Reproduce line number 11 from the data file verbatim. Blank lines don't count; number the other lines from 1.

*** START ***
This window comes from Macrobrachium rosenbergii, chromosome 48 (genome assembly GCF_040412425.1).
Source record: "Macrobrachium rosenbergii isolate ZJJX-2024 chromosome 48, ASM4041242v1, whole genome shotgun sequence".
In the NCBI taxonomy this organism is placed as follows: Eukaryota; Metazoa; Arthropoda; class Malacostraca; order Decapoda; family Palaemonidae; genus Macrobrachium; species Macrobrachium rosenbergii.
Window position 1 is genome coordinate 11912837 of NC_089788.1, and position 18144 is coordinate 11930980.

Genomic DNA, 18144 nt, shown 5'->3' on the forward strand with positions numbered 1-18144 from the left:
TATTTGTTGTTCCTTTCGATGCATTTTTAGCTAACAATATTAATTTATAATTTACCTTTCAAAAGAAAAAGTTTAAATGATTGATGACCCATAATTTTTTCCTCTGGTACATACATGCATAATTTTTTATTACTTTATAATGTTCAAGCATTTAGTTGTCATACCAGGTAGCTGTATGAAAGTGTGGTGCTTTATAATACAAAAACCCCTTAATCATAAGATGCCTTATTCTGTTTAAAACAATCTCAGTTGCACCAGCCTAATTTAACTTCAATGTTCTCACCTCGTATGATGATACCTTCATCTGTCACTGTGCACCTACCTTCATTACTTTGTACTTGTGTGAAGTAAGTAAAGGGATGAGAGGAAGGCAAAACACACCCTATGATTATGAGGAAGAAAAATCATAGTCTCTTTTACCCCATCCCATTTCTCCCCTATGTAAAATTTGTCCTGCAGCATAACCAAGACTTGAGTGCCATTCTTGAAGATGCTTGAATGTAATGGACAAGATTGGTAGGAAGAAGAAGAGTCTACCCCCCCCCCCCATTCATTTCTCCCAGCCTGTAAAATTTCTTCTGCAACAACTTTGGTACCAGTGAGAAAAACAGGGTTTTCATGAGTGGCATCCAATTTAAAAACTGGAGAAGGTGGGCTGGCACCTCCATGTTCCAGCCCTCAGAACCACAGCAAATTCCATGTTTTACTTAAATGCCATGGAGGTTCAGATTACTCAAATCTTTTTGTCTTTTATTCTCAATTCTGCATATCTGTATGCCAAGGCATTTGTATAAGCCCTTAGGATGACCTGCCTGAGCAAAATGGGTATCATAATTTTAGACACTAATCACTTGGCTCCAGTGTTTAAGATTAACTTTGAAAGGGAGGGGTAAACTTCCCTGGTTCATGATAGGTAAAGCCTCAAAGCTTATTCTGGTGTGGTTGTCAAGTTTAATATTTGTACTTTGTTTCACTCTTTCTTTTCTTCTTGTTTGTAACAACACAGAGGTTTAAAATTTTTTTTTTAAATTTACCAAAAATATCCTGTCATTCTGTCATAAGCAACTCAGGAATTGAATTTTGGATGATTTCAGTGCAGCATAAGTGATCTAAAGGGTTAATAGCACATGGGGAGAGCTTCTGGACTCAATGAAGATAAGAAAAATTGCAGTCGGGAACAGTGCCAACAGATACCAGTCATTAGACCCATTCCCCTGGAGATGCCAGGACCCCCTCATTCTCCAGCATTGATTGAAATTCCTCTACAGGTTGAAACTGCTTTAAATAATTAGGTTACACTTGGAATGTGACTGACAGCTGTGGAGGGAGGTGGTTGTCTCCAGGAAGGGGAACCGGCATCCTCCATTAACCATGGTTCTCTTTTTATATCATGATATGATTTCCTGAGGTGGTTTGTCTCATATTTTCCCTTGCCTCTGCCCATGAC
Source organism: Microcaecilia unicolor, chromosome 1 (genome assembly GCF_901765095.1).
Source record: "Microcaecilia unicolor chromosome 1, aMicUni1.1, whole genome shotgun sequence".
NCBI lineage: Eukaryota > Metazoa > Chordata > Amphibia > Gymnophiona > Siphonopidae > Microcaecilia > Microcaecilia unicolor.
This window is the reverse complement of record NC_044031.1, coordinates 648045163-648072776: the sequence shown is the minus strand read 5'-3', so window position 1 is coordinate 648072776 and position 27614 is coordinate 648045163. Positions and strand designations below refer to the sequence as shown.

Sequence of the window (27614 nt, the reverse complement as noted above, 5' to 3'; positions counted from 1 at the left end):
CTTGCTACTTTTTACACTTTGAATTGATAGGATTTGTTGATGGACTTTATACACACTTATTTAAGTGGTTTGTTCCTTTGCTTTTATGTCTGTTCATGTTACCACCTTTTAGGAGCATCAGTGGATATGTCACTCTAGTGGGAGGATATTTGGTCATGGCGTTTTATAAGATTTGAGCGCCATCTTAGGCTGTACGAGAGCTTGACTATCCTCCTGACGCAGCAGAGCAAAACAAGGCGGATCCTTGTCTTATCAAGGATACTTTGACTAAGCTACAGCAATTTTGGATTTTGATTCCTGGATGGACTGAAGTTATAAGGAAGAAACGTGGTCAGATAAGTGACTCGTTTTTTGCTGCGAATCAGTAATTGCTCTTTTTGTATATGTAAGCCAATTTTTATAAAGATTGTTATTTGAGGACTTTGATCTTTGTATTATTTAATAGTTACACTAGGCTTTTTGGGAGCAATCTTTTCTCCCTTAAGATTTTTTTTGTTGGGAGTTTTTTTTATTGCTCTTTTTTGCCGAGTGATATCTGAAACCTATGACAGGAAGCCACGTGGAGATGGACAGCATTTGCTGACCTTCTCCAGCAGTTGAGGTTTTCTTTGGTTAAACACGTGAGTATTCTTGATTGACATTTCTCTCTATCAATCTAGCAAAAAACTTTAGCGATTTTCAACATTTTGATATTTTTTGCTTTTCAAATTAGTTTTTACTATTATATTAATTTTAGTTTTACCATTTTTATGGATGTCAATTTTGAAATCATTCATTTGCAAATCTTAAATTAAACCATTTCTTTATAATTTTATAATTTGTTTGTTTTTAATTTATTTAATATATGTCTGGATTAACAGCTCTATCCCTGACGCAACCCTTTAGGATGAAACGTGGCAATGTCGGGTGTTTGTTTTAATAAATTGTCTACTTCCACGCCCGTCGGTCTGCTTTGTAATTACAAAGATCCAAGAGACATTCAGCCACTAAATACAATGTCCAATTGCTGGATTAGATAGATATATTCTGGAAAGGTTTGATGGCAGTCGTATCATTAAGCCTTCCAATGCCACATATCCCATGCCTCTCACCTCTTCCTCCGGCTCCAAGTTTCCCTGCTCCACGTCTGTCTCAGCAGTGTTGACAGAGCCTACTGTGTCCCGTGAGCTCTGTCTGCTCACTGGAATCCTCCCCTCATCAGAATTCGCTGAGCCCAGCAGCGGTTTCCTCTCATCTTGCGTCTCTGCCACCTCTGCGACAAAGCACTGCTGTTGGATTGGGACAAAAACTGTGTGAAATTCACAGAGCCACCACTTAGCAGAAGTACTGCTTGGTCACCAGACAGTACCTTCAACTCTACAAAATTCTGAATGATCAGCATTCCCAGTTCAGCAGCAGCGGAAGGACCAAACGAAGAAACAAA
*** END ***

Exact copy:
Sequence of the window (27614 nt, the reverse complement as noted above, 5' to 3'; positions counted from 1 at the left end):